THE more parents talk to their children, the faster those children’s vocabularies grow and the better their intelligence develops. That might seem blindingly obvious, but it took until 1995 for science to show just how early in life the difference begins to matter. In that year Betty Hart and Todd Risley of the University of Kansas published the results of a decade-long study in which they had looked at how, and how much, 42 families in Kansas City conversed at home. Dr Hart and Dr Risley found a close correlation between the number of words a child’s parents had spoken to him by the time he was three and his academic success at the age of nine. At three, children born into professional families had heard 30m more words than those from a poorer background.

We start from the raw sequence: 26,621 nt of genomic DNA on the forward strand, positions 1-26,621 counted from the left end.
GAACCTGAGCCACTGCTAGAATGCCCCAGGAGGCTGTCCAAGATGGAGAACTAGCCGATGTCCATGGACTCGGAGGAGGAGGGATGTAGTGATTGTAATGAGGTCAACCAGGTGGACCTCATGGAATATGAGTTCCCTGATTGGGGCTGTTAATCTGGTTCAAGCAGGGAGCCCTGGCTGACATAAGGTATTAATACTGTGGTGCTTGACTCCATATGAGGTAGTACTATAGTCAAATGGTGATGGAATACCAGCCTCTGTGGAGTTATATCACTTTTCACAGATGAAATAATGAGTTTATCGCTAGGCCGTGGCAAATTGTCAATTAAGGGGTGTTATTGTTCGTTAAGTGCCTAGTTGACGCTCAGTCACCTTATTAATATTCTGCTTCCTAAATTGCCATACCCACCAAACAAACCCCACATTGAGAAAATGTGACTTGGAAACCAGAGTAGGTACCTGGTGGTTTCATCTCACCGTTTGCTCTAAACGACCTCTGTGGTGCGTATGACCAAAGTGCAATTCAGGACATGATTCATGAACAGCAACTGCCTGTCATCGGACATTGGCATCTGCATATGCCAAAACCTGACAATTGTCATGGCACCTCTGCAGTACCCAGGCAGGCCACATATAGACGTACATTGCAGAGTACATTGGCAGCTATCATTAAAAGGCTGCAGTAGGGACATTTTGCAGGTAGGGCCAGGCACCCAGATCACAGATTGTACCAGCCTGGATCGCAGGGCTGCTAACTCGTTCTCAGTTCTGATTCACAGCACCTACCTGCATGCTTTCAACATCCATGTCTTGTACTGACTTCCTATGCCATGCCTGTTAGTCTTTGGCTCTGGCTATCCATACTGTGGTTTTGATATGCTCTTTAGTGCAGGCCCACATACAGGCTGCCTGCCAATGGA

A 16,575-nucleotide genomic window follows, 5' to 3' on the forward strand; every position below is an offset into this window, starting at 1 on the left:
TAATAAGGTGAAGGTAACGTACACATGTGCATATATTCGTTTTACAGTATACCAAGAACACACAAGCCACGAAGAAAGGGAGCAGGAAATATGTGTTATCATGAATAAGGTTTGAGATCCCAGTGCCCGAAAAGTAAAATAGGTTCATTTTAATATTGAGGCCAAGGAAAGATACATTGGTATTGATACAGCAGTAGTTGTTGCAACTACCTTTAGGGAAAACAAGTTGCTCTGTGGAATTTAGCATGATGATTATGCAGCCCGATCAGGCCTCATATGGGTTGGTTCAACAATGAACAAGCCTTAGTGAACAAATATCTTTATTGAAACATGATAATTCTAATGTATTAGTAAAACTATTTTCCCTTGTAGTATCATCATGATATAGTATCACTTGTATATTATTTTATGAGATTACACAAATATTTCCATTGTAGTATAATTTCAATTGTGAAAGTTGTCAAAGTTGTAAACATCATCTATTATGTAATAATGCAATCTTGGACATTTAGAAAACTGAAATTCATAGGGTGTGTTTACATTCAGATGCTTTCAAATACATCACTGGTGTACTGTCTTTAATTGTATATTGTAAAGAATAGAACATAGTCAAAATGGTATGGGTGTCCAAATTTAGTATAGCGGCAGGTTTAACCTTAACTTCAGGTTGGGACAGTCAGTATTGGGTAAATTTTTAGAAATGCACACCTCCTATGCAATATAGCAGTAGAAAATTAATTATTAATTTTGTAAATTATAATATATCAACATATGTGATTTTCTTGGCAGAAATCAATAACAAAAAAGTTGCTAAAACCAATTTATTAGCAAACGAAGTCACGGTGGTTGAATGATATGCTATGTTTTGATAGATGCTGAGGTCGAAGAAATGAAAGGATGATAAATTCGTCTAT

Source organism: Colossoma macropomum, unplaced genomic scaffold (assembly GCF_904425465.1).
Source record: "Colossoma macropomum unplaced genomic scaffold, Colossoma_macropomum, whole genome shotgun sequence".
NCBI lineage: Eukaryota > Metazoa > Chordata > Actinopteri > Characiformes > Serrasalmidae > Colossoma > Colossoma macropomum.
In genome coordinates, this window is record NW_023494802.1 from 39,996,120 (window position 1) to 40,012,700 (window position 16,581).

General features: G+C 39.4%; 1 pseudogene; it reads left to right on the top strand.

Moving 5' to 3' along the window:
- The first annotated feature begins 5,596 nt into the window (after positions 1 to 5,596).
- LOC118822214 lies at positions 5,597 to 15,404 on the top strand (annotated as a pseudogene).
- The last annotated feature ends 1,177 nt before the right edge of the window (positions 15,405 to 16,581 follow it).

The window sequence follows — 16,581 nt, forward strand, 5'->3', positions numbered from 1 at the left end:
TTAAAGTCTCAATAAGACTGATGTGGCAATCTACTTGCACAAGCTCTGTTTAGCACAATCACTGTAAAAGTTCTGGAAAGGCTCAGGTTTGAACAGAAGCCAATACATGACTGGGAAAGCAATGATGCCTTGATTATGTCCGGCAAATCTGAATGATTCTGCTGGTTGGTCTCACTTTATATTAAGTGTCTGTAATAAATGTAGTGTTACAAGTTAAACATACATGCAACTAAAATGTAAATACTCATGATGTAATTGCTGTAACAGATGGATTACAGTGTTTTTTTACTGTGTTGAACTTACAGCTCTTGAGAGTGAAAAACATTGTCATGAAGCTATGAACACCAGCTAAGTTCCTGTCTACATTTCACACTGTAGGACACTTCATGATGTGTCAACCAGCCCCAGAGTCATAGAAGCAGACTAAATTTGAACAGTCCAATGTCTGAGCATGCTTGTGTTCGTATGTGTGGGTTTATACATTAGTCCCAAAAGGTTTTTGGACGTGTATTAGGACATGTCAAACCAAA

This observation has profound implications for policies about babies and their parents. It suggests that sending children to “pre-school” (nurseries or kindergartens) at the age of four—a favoured step among policymakers—comes too late to compensate for educational shortcomings at home. Happily, understanding of how children’s vocabularies develop is growing, as several presentations at this year’s meeting of the American Association for the Advancement of Science showed.
The Economist, February 22, 2014, Chicago
Read more about a recent study by Dana Suskind and watch a video description about the study. Dr Suskind is a paediatric surgeon in Chicago. She got interested in the field while monitoring children whom she had fitted with artificial cochleas, to treat deafness.